About Hemophilia A

Hemophilia A is an inherited bleeding disorder in which a person’s blood does not clot properly. People with hemophilia A are missing or have low levels of certain clotting factors. Clotting factors are proteins that help blood clot. An effective clot is needed to seal wounds and stop bleeding. Lack of clotting factors puts a person at risk for longer bleeding episodes and other complications.

Hemophilia A & FVIII

Hemophilia A—the most common type—affects 1 in 5,000 males in the US. People with hemophilia A are missing a clotting factor called factor VIII (FVIII).1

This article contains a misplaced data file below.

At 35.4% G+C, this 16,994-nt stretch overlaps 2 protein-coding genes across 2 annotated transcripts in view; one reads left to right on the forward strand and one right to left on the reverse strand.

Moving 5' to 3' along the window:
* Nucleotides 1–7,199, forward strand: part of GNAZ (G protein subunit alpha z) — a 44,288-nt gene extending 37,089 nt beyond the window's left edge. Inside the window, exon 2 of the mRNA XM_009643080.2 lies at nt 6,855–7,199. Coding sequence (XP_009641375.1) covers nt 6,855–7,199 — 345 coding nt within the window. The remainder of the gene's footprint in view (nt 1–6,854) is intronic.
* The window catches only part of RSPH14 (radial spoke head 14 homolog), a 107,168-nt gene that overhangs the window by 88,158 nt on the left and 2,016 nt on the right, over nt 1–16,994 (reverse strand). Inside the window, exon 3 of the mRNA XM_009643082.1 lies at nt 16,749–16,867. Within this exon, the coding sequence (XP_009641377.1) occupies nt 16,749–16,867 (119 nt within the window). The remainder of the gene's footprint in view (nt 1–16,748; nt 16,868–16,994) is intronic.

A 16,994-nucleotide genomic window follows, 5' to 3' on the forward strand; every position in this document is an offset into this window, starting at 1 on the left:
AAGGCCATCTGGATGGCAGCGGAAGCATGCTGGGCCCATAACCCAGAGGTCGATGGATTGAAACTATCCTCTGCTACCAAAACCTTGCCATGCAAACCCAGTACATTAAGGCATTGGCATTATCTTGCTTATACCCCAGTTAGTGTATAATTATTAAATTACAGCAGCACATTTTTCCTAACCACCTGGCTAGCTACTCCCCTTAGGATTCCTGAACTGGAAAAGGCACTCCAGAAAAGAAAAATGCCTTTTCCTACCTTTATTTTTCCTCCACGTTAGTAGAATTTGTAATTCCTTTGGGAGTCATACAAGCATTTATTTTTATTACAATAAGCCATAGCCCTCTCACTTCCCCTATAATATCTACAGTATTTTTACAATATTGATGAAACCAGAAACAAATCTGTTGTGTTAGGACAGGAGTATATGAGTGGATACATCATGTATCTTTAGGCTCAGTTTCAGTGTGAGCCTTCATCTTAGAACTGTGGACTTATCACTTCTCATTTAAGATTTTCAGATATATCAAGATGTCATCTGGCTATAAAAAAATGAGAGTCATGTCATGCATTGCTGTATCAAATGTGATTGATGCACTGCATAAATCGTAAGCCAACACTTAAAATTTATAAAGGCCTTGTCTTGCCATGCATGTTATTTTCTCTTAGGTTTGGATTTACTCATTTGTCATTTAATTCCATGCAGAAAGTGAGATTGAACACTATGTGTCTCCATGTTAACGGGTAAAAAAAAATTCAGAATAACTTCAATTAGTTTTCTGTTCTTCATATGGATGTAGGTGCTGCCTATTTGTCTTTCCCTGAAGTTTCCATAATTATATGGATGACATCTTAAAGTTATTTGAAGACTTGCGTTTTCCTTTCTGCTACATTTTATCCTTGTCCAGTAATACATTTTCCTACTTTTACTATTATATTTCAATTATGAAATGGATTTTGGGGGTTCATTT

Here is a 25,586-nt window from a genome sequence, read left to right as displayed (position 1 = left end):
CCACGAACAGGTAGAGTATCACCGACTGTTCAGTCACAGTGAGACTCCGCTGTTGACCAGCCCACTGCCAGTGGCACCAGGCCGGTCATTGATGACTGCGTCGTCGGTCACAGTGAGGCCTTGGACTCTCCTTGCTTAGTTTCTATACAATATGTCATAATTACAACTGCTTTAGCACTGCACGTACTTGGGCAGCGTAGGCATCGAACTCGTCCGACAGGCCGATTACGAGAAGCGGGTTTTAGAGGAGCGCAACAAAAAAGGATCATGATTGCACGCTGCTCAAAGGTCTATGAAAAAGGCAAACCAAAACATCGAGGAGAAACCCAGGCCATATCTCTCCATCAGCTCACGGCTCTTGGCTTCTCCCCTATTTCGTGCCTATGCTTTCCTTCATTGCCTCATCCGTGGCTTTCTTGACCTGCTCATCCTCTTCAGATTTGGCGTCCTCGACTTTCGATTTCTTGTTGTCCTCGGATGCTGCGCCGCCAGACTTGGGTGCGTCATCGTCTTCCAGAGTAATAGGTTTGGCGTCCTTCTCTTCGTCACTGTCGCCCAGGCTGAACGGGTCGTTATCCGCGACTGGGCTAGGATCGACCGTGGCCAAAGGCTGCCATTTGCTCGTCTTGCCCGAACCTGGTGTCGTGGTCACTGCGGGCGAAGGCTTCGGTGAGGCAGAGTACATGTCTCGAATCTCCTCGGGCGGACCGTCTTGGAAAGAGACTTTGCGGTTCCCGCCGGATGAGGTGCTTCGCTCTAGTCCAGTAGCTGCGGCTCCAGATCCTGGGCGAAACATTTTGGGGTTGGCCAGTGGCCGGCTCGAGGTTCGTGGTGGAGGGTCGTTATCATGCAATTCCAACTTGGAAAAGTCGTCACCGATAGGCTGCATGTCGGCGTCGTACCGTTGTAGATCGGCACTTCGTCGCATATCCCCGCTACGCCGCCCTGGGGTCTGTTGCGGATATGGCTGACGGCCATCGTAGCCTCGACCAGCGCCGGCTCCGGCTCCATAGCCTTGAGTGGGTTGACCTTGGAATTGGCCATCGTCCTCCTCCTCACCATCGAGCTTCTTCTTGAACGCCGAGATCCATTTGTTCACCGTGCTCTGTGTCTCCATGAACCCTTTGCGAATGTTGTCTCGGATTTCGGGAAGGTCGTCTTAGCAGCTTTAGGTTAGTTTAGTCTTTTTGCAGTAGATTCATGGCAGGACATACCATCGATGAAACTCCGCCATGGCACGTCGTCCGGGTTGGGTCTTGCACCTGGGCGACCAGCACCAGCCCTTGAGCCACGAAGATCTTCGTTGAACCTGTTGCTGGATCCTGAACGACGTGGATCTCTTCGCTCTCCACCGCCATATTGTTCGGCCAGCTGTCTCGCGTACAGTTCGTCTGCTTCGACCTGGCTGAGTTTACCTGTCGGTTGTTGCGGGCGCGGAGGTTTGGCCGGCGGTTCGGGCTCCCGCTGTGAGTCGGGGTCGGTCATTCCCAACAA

Depending on how much factor VIII is missing, hemophilia A may be classified as mild, moderate, or severe. About 6 out of 10 people with hemophilia A have the severe form.2 The goal of treatment is to replace the missing factor VIII in order to stop and prevent bleeding.3

Click here to learn more about treatment of hemophilia A with Koāte-DVI »


References: 1. Castaldo G, D'Argenio V, Nardiello P, et al. Haemophilia A: molecular insights. Clin Chem Lab Med. 2007;45(4):450–461. 2. National Hemophilia Foundation website. Hemophilia A (factor VIII deficiency). www.hemophilia.org. Accessed September 17, 2014. 3. Dargaud Y, Negrier C. Haemophilia therapies. Expert Opin Biol Ther. 2007;7:651–663.